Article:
Dreamliner Gets Thumbs Up


Dreamliner pilots are donning silk scarves and hanging airport parking passes on rearview mirrors. They’ll be back to work Tuesday. Wednesday at the latest.

Major new outlets, including NBC, will lead off tonight’s Ten O’clock News with the beauty and mystery of this story.

“I’m satisfied the equipment is right,” said Captain Flaps, a Boeing 787 test pilot wearing jeans over cowboy boots out here on a Utah tarmac under a mouthwash blue sky.

This is where a capital-I Idea struck like lightening somewhere midbrain in Captain ‘Rev’ Westinghouse, a retired Delta pilot who rebuilds old Ford pickups. Call him a genius, or mutant, or avatar.

All his life he’s wanted to do something bigger than the other jokers. And now he’s amped up the game. He’s gone and fixed the horrifically defective Dreamliner batteries with hardware culled from abandoned Fords.

It sounded like a bar bet. The captain, a gentleman in every sense—kind, forceful, thoughtful—is a true tinkerer, an unusual combination.

Guys like him have the world on a string. Teddy Roosevelt once observed that life’s greatest gift is the opportunity to work hard at work worth doing.

Captain ‘Rev’ hit upon the solution to the Dreamliner’s woes late last night in his red barn, where dogged determination gave the full moonlight something worth shining on.

“Why is it always rocket science,” Captain Rev asks. “For more than a century we’ve been making batteries and alternators. I say if the new batteries can’t take the heat, get ‘em out of the kitchen.

“Why are they reinventing the wheel?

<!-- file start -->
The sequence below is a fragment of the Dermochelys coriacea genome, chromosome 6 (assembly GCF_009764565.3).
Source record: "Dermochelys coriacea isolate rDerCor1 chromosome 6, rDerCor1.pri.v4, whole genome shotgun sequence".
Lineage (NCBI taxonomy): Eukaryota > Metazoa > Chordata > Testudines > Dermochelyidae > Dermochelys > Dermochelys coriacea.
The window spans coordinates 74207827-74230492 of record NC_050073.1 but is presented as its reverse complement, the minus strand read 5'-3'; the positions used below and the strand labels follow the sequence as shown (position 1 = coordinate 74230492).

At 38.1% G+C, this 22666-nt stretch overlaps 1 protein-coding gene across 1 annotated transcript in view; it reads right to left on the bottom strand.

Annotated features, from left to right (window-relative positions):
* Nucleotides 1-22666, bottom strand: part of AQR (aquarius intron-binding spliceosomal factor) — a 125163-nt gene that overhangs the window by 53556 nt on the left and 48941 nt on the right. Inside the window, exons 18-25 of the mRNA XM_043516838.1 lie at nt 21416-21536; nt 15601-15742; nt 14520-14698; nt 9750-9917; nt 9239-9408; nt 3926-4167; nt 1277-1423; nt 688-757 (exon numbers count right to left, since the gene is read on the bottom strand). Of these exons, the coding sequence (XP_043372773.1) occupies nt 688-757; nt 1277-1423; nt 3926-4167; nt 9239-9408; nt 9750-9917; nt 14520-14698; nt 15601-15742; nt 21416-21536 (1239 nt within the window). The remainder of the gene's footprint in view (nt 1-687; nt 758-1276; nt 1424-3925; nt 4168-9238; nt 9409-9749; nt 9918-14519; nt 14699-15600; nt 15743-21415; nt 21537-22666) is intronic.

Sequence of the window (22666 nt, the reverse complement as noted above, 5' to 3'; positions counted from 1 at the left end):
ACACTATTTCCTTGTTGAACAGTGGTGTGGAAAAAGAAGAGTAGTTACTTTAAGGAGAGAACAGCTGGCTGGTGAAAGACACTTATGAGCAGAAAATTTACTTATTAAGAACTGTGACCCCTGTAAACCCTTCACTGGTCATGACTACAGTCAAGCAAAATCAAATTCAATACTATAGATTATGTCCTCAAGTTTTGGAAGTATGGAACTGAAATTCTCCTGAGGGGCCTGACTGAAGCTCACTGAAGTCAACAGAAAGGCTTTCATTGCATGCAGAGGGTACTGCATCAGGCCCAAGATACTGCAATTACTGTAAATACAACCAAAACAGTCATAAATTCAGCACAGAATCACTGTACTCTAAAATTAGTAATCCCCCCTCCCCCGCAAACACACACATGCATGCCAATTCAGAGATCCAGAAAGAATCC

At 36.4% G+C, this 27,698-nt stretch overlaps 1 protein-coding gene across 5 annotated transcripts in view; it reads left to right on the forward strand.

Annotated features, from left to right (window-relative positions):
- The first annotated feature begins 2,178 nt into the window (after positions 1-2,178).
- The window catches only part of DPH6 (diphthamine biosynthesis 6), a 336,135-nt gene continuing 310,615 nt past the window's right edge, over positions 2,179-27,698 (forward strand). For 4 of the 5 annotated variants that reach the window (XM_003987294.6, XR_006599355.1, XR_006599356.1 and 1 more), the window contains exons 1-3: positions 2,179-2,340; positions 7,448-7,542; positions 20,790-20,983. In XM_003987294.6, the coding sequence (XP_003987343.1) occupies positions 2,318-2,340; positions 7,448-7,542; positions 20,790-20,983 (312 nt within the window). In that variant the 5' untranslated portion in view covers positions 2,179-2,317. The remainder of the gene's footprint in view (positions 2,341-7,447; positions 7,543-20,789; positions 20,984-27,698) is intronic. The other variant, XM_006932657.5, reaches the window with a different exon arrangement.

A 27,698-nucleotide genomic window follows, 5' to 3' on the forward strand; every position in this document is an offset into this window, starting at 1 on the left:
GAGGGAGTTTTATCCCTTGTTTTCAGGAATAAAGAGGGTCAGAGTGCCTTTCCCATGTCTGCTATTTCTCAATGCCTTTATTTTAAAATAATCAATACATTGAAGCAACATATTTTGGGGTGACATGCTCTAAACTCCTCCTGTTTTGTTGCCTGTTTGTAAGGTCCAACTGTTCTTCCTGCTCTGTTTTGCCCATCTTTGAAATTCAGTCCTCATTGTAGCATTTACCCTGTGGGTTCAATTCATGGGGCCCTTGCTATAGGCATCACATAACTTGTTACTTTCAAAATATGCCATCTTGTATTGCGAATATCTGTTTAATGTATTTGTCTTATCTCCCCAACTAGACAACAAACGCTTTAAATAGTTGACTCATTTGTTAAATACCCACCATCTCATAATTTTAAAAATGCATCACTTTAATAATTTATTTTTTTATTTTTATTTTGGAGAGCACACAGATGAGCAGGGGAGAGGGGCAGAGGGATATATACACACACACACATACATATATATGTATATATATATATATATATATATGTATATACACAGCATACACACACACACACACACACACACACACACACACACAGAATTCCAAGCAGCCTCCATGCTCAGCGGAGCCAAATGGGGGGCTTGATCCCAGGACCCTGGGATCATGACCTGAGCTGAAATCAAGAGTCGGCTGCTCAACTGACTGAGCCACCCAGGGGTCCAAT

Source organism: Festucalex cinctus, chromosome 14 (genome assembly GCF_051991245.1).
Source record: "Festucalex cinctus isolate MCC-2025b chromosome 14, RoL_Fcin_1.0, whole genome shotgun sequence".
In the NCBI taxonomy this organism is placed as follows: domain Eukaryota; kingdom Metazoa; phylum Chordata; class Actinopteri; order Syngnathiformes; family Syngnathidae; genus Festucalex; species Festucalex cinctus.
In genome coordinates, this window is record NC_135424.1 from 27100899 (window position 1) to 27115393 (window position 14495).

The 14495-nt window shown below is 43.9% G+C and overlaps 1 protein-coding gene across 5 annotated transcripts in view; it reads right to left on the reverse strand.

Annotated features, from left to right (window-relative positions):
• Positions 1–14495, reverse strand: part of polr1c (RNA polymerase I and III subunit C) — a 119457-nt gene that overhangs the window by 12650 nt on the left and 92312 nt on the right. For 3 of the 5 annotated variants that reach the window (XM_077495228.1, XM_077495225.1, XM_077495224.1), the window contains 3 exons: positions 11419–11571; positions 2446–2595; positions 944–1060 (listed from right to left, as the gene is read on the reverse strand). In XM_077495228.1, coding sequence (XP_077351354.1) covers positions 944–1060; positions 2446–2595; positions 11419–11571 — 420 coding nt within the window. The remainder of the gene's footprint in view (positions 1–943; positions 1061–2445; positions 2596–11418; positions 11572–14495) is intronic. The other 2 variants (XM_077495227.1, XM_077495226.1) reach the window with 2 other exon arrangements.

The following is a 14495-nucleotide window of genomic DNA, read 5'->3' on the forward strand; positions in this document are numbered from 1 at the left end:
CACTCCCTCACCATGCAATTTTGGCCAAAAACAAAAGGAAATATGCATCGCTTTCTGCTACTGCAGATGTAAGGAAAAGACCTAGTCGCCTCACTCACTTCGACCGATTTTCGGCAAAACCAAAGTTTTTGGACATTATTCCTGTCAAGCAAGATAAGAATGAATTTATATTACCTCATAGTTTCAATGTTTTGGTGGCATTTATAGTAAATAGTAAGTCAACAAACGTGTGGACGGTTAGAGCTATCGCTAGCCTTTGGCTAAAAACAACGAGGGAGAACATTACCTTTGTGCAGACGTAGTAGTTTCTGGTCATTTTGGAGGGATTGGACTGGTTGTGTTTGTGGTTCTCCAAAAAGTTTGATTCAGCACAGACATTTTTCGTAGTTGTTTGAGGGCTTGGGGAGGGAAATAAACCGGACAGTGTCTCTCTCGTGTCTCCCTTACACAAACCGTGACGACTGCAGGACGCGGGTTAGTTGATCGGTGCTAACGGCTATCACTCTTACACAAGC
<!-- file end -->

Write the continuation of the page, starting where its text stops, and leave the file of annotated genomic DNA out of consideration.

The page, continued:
“Why do they think smart guys always have to have letters after their names? People whose office wall has every last plaque, diploma and award they’ve ever gotten.”

But that all changes now that Captain Rev has sold his battery fix to the Japanese maker who supplies the Dreamliner.

Airline carriers are anxious to put in play the Dreamliner’s promised fuel efficiently. Passengers want the smooth ride offered by the latest generation long-haul Boeing jet.

“You’re always searching for the truth,” Captain ‘Rev’ says to me with the flatness of a Mid-West upbringing in his voice.

“You’re a non-fiction man, Gerry. All you ever write are facts. To solve problems, you’ve got to think about what you can’t see. Never stop looking.”

It’s true. I can’t write what’s not there. How the hell is that even possible?

But let’s back up to the beginning of this story. I ask you, who among us truly knows the way of love?

For the captain, it began when he started tinkering with an old Ford alternator and all the rope he wanted to lasso his dreams. Why not let the spin of the Pratt & Whitney crank this dynamo, he thought. Engines running and batteries are charging.

When parked and cabin lights are on, batteries draining. No heat. No fire.

Not the duct-tape answer to life, but the tried and true.

And that simple logic is the genius behind the hardware that fixed the Dreamliner on April Fools’ Day, 2013.


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